A Black woman speaks with a microphone in front of two people with video cameras. Nearby sits a crowd of people, some of which have signs protesting rent increases.

Antioch Moves Forward With Rent Stabilization Ordinance

A Black woman speaks with a microphone in front of two people with video cameras. Nearby sits a crowd of people, some of which have signs protesting rent increases.
Antioch City Council member Tamisha Torres-Walker addresses a group of tenants and housing rights activists during a rally in opposition to rent hikes at the Casa Blanca Apartments in Antioch on July 21. (Kiley Russell / Bay City News)

By Tony Hicks
Bay City News Foundation

The Antioch City Council on Tuesday night instructed the city attorney to craft an ordinance allowing rent stabilization in order to clamp down on unethical landlords while keeping rents affordable for people still affected by the post-pandemic economy.

“It looks like rent stabilization will be soon the law of the land in the city of Antioch,” said Mayor Lamar Thorpe, before adjourning Tuesday evening’s special meeting.

The council chamber was full and more than two dozen people spoke, nearly all asking for help from the council.

Tenants and tenants’ rights advocates have demonstrated as recently as July 21 at the Casa Blanca Apartments on Claudia Court, where more than 70 people gathered to show frustration with rent hikes as high as 30% at the complex and its sister property, Delta Pines.

Tenant activists say about 150 people were served with rent increase notices at both properties, and many could end up homeless.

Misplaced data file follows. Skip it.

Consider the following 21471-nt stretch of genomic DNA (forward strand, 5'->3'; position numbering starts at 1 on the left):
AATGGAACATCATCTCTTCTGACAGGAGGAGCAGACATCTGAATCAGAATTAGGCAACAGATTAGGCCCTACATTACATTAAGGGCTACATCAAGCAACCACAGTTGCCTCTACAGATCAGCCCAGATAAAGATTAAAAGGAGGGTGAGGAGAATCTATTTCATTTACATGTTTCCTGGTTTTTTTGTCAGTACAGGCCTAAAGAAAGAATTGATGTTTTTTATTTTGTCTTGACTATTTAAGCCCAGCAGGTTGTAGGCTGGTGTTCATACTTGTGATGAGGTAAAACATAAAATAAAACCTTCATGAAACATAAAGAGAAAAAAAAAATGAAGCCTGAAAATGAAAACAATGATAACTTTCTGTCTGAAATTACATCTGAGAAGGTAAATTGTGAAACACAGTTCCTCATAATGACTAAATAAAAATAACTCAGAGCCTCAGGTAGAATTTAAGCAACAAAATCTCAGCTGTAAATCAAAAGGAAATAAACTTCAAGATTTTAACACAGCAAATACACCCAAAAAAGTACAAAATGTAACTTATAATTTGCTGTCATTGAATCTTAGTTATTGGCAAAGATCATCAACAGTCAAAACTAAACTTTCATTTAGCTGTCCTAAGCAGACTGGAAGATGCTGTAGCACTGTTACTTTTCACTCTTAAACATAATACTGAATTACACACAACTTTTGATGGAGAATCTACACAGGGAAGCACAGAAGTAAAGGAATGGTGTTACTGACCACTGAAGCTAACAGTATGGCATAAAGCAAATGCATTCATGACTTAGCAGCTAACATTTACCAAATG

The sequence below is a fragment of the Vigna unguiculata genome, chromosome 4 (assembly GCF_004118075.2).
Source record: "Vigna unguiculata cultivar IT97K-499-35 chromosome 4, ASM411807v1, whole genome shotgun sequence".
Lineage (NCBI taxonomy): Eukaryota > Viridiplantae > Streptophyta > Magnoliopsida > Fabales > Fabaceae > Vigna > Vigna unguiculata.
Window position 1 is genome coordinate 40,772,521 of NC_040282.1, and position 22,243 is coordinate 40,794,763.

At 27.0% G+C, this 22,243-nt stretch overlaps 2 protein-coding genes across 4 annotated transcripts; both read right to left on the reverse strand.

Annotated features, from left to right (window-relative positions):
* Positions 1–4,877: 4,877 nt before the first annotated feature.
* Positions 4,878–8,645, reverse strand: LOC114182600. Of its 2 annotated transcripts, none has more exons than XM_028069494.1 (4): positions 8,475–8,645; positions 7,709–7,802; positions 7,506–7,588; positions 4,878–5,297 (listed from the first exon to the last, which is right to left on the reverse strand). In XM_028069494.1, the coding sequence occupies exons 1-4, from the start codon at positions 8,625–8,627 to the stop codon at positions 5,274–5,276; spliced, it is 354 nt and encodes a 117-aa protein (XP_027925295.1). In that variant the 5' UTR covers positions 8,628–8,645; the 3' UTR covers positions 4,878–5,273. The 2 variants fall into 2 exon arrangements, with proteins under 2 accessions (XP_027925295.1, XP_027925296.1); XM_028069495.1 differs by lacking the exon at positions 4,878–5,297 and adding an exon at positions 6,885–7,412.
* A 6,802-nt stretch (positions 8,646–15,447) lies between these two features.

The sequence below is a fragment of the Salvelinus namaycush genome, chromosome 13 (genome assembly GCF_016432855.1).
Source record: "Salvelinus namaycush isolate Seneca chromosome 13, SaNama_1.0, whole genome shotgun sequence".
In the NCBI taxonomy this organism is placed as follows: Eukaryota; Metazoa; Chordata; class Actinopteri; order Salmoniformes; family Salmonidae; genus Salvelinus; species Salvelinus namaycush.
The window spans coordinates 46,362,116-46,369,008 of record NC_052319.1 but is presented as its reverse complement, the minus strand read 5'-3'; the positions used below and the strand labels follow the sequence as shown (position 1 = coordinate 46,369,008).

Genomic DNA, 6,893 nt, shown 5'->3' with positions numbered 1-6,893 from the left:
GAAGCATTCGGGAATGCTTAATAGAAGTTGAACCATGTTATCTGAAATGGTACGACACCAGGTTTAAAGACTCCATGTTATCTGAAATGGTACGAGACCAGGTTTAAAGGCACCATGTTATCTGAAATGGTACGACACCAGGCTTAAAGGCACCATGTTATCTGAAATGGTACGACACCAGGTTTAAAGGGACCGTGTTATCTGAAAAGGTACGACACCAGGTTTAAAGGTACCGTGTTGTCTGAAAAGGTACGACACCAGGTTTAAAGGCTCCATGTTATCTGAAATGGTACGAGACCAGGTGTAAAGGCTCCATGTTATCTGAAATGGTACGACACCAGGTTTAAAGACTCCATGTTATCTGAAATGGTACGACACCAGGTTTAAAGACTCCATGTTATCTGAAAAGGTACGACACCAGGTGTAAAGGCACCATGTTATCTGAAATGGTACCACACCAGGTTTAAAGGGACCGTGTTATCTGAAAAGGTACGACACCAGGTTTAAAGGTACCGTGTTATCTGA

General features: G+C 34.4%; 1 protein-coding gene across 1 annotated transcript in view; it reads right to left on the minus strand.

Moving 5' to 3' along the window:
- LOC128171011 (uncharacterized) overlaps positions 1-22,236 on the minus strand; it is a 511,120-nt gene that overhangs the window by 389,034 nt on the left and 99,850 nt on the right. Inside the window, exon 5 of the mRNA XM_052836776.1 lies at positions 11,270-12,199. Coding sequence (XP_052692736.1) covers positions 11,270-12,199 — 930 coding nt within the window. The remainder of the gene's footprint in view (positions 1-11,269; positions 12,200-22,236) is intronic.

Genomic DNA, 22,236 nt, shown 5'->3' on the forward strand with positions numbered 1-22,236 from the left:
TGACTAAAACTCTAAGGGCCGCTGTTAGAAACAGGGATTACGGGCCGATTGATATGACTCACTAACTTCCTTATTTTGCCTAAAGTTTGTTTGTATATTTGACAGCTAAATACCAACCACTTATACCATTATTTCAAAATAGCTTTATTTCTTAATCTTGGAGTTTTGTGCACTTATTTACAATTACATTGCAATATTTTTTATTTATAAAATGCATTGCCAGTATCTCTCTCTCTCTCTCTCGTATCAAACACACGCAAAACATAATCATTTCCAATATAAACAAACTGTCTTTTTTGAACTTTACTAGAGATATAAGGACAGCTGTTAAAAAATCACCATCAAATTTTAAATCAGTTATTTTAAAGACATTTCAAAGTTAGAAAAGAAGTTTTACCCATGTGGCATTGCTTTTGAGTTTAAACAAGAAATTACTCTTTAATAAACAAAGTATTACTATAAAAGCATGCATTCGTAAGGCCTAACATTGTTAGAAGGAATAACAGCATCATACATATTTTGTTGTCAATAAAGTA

Several people asked for an emergency ordinance freezing rent increases and a moratorium on evictions.

Thorpe and council member Mike Barbanica both pointed out Antioch — unlike charter cities like Oakland, Berkeley and Richmond — is a general law city without the same flexibly to enforce rent moratoriums without the state’s backing.

Barbanica suggested renters contact the city’s code enforcement people to inspect units where landlords allow conditions to deteriorate to the point of having habitability issues.

He also suggested that the city can contact the county district attorney over claims of price gouging.

“Listening to somebody who has a $1,200 or a $1,400 rent on a property, then getting a rent increase of $500 is ridiculous,” Barbanica said. “We’re just coming off COVID. We’re just coming off a state of emergency. Now we have people getting a 500 (dollar increase)? What’s that equate to — a 30 or 40 percent increase? That’s absolutely ridiculous.”

Council member Tamisha Torres-Walker who, along with councilmember Monica Wilson, has advocated for tenant protections since August 2021, said she’s concerned for renters that they could’ve helped a year ago.

“Rent stabilization and preventing displacement is so important and, even though we are a general law city, we can stop dragging our feet and do something now to help people stay in their homes,” Torres-Walker said. “It doesn’t look like we have the courage” to pass an emergency rent freeze or eviction moratorium.

Thorpe said he was “about to fall off my seat” at the council’s willingness to move forward.

“It’s a complete turnaround from some members of the council, who have been opposed to this in the past. But I’m grateful.”

Thorpe said he first supported rent control for seniors living in a mobile home park but couldn’t get support from his colleagues.

“Now we’re here years later and I’m hearing people who were on the complete opposite side of rent control saying they want to advance it, so I’m excited,” he said. “That’s great news … I can’t believe that is happening, but it’s amazing what an election year will do.”

City staff aims to have an ordinance ready for a first reading and vote at the council’s Aug. 16 meeting. Thorpe also suggested the city explore creating a rent stabilization board to enforce the ordinance.

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